Nene is one of Fashion PR’s most popular women. With nearly two decades of experience and a client roster spanning luxury and high street brands, she recently set up her own agency, Industry Menu—a pay-as-you go service which is swiftly disrupting the old business model. But while she may be making all the right moves now, her journey hasn’t been all plain sailing. Here she talks about what it’s like to be the only black woman in a magazine office, coping with redundancy and discovering what really matters.
I was born in Putney in West London. I have four siblings—I’m the second eldest of five—and we all grew up on an Estate. Dad was an accountant and Mum always had two jobs, one as a nursery nurse at a private nursery. They were both originally from Nigeria and moved to the UK before I was born—Dad had done his degree at Cardiff University, so that was the link. Sadly, he passed away 12 years ago.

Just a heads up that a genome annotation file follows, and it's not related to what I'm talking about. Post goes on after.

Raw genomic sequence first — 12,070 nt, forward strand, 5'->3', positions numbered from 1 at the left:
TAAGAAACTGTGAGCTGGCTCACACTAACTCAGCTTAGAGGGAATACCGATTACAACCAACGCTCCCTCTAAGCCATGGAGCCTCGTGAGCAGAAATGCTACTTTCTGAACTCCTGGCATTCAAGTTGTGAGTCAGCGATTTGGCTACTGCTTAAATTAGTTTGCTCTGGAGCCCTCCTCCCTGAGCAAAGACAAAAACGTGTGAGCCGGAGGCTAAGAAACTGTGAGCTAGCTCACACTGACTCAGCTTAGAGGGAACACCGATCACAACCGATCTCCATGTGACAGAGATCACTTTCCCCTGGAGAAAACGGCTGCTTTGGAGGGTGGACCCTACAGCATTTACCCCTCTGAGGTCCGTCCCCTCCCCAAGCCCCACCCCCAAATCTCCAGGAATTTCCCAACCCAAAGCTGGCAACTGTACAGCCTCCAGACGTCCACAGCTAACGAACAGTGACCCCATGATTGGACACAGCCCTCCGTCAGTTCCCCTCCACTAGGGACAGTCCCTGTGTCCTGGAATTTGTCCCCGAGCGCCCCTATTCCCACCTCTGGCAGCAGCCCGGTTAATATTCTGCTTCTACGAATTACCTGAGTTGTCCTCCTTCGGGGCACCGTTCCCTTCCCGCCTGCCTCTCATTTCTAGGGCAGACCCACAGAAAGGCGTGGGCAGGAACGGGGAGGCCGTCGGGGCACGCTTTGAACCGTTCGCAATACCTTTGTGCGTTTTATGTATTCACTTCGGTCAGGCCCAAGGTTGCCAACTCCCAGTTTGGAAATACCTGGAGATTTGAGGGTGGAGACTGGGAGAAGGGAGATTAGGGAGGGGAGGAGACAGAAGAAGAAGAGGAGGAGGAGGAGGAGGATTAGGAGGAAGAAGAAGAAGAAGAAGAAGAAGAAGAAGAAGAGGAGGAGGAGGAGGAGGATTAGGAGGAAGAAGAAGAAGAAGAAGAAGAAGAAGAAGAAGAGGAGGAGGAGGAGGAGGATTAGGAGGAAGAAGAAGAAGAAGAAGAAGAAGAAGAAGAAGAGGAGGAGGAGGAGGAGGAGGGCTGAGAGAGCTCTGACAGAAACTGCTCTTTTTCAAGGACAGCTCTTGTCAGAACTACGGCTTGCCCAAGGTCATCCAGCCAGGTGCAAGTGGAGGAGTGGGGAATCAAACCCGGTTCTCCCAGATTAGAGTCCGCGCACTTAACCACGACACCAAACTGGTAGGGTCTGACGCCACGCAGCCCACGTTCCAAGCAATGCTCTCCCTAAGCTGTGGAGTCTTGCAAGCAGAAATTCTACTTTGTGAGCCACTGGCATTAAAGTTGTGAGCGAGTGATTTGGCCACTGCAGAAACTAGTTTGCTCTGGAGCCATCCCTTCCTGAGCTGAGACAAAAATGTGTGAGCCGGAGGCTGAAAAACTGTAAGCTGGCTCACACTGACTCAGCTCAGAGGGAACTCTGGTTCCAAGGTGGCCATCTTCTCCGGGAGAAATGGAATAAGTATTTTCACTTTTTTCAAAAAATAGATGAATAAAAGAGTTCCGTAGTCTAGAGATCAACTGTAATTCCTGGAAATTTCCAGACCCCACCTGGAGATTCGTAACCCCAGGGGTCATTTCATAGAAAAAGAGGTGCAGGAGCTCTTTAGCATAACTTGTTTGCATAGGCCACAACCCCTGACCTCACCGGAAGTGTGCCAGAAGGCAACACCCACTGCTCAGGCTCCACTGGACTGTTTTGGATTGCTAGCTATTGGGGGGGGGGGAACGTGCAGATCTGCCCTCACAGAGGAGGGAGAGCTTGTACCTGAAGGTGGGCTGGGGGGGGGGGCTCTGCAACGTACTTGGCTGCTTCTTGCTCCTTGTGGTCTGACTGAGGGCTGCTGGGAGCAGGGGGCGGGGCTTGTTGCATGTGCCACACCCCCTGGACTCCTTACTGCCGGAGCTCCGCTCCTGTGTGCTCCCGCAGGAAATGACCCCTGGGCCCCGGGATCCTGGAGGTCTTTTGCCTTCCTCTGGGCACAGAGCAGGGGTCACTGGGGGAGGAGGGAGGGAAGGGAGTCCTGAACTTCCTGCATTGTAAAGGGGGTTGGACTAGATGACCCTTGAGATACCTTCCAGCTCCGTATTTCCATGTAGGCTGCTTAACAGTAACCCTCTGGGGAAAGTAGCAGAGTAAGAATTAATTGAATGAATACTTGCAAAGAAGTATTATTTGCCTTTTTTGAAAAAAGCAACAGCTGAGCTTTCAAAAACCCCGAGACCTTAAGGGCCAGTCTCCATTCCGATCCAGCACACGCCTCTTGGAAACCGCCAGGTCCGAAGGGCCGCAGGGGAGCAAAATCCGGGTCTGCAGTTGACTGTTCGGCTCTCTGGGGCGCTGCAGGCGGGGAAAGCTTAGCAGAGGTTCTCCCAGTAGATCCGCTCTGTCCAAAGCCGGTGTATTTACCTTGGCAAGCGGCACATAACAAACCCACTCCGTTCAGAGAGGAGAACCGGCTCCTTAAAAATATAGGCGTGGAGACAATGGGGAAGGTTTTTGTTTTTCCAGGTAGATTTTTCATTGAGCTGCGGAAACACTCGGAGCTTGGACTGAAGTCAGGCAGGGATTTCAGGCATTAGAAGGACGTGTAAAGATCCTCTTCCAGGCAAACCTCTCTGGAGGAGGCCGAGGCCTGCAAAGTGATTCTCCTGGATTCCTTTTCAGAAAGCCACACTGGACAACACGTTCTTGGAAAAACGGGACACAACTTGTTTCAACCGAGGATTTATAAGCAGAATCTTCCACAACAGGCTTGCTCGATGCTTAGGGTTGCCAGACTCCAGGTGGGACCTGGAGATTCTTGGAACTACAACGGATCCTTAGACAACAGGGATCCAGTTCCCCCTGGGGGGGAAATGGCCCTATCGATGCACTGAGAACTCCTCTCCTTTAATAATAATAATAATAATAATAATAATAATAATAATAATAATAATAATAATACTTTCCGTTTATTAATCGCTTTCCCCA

I went to a local school, loved Putney and even from a really young age worked hard and threw myself into everything. My mum definitely inspired my work ethic. I was chess champion several times, sprinting champion and competed for Middlesex Borough—basically everything you’re meant to be doing as a kid. There was never sibling rivalry as such, but we weren’t a gang either. It was always every man for himself. Sometimes they jokingly say I was born with a silver spoon in my mouth, but I’ll reply, “I was born with the same spoon as you!” We were all raised the same, though we did got to different schools—but some people have got just that little bit more drive. All of my brothers and sisters think I’ve had it all handed to me on a plate, but that’s definitely not the truth.
Fashion Teething Problems